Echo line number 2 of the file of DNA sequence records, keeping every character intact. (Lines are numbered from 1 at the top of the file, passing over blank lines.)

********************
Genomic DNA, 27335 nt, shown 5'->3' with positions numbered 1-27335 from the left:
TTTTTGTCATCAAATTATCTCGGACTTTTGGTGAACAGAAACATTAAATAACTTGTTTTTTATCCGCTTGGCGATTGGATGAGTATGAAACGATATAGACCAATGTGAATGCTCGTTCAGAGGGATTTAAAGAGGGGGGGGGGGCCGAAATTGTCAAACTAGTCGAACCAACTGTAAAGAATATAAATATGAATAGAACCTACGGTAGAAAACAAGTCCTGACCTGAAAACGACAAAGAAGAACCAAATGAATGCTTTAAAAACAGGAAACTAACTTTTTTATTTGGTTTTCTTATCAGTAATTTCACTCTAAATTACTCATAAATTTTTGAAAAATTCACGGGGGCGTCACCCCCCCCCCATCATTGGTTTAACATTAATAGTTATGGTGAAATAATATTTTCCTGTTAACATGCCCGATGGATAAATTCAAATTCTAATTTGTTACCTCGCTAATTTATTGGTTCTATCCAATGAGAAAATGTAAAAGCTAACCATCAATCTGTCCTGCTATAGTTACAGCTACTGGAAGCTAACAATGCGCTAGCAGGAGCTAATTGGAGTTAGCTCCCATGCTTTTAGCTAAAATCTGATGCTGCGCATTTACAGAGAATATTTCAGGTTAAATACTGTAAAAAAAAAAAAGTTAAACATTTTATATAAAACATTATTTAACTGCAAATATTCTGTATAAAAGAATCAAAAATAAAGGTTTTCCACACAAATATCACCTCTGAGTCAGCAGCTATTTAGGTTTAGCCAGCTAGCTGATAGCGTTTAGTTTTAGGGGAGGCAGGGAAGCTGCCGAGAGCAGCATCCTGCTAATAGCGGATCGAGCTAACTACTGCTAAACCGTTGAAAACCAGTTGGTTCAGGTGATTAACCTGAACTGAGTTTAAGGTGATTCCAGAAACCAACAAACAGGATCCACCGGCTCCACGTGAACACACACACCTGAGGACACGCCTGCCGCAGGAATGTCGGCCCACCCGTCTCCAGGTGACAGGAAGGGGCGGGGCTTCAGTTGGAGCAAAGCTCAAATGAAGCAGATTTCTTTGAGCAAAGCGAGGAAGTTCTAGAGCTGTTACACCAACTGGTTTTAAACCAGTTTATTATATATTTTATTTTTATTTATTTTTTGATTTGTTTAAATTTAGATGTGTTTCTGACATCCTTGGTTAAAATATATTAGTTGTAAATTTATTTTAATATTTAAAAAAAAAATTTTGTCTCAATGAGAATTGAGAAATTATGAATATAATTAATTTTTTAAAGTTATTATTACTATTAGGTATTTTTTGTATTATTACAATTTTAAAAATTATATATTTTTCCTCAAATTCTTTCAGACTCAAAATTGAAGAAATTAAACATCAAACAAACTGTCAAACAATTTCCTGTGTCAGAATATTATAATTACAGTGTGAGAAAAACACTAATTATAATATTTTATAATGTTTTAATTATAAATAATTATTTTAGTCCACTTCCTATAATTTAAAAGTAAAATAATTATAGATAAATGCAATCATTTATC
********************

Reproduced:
TTTTTGTCATCAAATTATCTCGGACTTTTGGTGAACAGAAACATTAAATAACTTGTTTTTTATCCGCTTGGCGATTGGATGAGTATGAAACGATATAGACCAATGTGAATGCTCGTTCAGAGGGATTTAAAGAGGGGGGGGGGGCCGAAATTGTCAAACTAGTCGAACCAACTGTAAAGAATATAAATATGAATAGAACCTACGGTAGAAAACAAGTCCTGACCTGAAAACGACAAAGAAGAACCAAATGAATGCTTTAAAAACAGGAAACTAACTTTTTTATTTGGTTTTCTTATCAGTAATTTCACTCTAAATTACTCATAAATTTTTGAAAAATTCACGGGGGCGTCACCCCCCCCCCATCATTGGTTTAACATTAATAGTTATGGTGAAATAATATTTTCCTGTTAACATGCCCGATGGATAAATTCAAATTCTAATTTGTTACCTCGCTAATTTATTGGTTCTATCCAATGAGAAAATGTAAAAGCTAACCATCAATCTGTCCTGCTATAGTTACAGCTACTGGAAGCTAACAATGCGCTAGCAGGAGCTAATTGGAGTTAGCTCCCATGCTTTTAGCTAAAATCTGATGCTGCGCATTTACAGAGAATATTTCAGGTTAAATACTGTAAAAAAAAAAAAGTTAAACATTTTATATAAAACATTATTTAACTGCAAATATTCTGTATAAAAGAATCAAAAATAAAGGTTTTCCACACAAATATCACCTCTGAGTCAGCAGCTATTTAGGTTTAGCCAGCTAGCTGATAGCGTTTAGTTTTAGGGGAGGCAGGGAAGCTGCCGAGAGCAGCATCCTGCTAATAGCGGATCGAGCTAACTACTGCTAAACCGTTGAAAACCAGTTGGTTCAGGTGATTAACCTGAACTGAGTTTAAGGTGATTCCAGAAACCAACAAACAGGATCCACCGGCTCCACGTGAACACACACACCTGAGGACACGCCTGCCGCAGGAATGTCGGCCCACCCGTCTCCAGGTGACAGGAAGGGGCGGGGCTTCAGTTGGAGCAAAGCTCAAATGAAGCAGATTTCTTTGAGCAAAGCGAGGAAGTTCTAGAGCTGTTACACCAACTGGTTTTAAACCAGTTTATTATATATTTTATTTTTATTTATTTTTTGATTTGTTTAAATTTAGATGTGTTTCTGACATCCTTGGTTAAAATATATTAGTTGTAAATTTATTTTAATATTTAAAAAAAAAATTTTGTCTCAATGAGAATTGAGAAATTATGAATATAATTAATTTTTTAAAGTTATTATTACTATTAGGTATTTTTTGTATTATTACAATTTTAAAAATTATATATTTTTCCTCAAATTCTTTCAGACTCAAAATTGAAGAAATTAAACATCAAACAAACTGTCAAACAATTTCCTGTGTCAGAATATTATAATTACAGTGTGAGAAAAACACTAATTATAATATTTTATAATGTTTTAATTATAAATAATTATTTTAGTCCACTTCCTATAATTTAAAAGTAAAATAATTATAGATAAATGCAATCATTTATC